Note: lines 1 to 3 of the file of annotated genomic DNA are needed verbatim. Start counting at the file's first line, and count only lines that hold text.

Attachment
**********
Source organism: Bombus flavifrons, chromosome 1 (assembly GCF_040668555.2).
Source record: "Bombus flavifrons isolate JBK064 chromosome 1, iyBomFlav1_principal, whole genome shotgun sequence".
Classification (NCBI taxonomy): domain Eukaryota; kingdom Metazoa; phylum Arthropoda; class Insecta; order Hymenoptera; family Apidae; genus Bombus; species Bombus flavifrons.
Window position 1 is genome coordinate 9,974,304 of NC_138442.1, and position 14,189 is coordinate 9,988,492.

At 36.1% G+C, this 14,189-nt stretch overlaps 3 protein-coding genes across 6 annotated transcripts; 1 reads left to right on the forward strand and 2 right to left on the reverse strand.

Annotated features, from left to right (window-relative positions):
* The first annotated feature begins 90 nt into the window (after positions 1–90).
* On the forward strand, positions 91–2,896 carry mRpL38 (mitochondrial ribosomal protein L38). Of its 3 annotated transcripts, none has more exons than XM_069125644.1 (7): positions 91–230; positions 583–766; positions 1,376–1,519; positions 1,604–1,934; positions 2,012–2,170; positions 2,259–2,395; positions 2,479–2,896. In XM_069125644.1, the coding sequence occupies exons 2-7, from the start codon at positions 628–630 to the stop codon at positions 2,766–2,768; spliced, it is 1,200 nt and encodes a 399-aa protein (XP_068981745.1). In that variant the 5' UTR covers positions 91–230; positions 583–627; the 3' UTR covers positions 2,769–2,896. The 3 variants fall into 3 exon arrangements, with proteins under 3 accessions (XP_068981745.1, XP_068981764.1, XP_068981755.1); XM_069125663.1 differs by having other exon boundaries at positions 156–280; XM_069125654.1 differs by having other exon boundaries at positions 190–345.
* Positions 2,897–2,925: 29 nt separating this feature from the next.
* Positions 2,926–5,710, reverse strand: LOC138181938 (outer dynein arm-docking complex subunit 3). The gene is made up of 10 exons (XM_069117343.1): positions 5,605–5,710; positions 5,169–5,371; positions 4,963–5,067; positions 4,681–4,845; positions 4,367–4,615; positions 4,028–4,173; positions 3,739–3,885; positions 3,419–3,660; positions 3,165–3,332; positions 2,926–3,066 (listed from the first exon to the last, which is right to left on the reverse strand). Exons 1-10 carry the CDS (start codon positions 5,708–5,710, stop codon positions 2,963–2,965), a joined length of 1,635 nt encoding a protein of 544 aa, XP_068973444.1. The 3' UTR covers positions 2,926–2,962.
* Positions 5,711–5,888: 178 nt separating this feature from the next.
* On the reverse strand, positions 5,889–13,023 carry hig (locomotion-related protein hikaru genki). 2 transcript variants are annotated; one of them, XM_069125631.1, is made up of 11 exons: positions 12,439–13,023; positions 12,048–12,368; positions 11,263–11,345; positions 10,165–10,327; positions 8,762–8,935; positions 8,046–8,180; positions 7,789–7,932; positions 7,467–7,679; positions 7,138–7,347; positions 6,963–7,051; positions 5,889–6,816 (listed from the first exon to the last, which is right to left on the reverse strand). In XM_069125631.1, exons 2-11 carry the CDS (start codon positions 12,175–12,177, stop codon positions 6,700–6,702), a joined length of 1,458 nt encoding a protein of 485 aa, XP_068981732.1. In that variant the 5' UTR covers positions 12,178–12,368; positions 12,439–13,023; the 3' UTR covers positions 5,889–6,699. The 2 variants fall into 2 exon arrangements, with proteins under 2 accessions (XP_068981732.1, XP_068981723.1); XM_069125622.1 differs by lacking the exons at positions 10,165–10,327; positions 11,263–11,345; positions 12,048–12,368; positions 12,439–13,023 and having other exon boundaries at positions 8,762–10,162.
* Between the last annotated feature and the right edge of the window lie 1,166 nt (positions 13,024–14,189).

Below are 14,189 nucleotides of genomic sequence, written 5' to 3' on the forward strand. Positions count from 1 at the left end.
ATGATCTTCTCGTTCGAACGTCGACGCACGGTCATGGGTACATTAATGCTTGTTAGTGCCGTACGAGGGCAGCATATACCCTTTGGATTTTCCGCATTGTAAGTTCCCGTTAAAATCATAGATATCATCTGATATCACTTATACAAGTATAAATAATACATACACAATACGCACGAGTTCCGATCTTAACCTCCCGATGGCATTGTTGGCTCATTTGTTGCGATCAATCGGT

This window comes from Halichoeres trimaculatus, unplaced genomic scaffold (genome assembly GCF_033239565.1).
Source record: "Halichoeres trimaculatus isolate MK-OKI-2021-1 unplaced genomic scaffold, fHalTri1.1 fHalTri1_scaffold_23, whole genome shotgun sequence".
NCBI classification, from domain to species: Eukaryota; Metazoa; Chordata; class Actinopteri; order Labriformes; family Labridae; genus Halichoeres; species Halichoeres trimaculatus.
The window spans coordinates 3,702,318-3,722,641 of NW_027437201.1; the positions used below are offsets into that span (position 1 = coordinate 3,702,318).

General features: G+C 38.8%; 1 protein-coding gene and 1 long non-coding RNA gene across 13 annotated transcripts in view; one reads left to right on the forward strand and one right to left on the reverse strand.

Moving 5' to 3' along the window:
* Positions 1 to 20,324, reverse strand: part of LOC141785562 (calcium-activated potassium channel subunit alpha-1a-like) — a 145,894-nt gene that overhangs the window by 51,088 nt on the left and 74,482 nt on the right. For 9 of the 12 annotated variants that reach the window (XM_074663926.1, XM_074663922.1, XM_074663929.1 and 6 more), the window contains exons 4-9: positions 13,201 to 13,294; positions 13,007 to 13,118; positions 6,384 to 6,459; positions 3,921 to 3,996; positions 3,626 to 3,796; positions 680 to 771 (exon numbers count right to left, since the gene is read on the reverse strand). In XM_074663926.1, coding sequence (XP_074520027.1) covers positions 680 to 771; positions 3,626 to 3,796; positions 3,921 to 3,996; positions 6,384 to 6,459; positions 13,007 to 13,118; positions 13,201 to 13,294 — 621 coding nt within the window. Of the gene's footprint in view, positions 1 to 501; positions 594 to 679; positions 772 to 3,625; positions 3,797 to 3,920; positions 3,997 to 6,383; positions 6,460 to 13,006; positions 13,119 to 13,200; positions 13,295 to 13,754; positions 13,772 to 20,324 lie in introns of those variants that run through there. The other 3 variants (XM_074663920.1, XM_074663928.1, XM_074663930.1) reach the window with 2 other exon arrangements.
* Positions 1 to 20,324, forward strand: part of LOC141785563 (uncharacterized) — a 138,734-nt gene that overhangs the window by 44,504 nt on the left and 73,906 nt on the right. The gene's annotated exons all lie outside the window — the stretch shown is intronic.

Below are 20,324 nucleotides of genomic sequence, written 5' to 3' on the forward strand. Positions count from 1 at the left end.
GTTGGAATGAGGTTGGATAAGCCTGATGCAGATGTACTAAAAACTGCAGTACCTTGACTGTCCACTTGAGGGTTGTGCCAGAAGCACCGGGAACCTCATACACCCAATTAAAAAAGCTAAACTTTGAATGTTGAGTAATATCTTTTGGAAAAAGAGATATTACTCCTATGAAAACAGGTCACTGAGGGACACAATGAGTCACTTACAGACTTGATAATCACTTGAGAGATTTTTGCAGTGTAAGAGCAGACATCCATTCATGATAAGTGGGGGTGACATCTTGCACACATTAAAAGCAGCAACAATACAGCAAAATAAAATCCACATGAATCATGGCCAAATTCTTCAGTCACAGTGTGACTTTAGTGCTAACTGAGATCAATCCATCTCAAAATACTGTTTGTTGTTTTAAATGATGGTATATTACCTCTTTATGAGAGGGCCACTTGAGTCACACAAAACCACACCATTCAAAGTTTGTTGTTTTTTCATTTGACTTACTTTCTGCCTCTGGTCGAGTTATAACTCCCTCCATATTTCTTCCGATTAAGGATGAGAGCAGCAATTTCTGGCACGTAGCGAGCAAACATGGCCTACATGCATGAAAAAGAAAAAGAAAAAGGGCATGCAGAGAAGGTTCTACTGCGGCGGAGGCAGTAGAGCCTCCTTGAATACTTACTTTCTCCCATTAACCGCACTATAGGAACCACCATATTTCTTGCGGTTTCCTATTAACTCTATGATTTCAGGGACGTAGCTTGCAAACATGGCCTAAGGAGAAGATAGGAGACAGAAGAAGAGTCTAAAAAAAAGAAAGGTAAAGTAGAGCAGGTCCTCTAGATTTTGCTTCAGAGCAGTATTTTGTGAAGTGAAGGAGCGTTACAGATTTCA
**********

Source organism: Bombus flavifrons, chromosome 1 (assembly GCF_040668555.2).
Source record: "Bombus flavifrons isolate JBK064 chromosome 1, iyBomFlav1_principal, whole genome shotgun sequence".
Classification (NCBI taxonomy): domain Eukaryota; kingdom Metazoa; phylum Arthropoda; class Insecta; order Hymenoptera; family Apidae; genus Bombus; species Bombus flavifrons.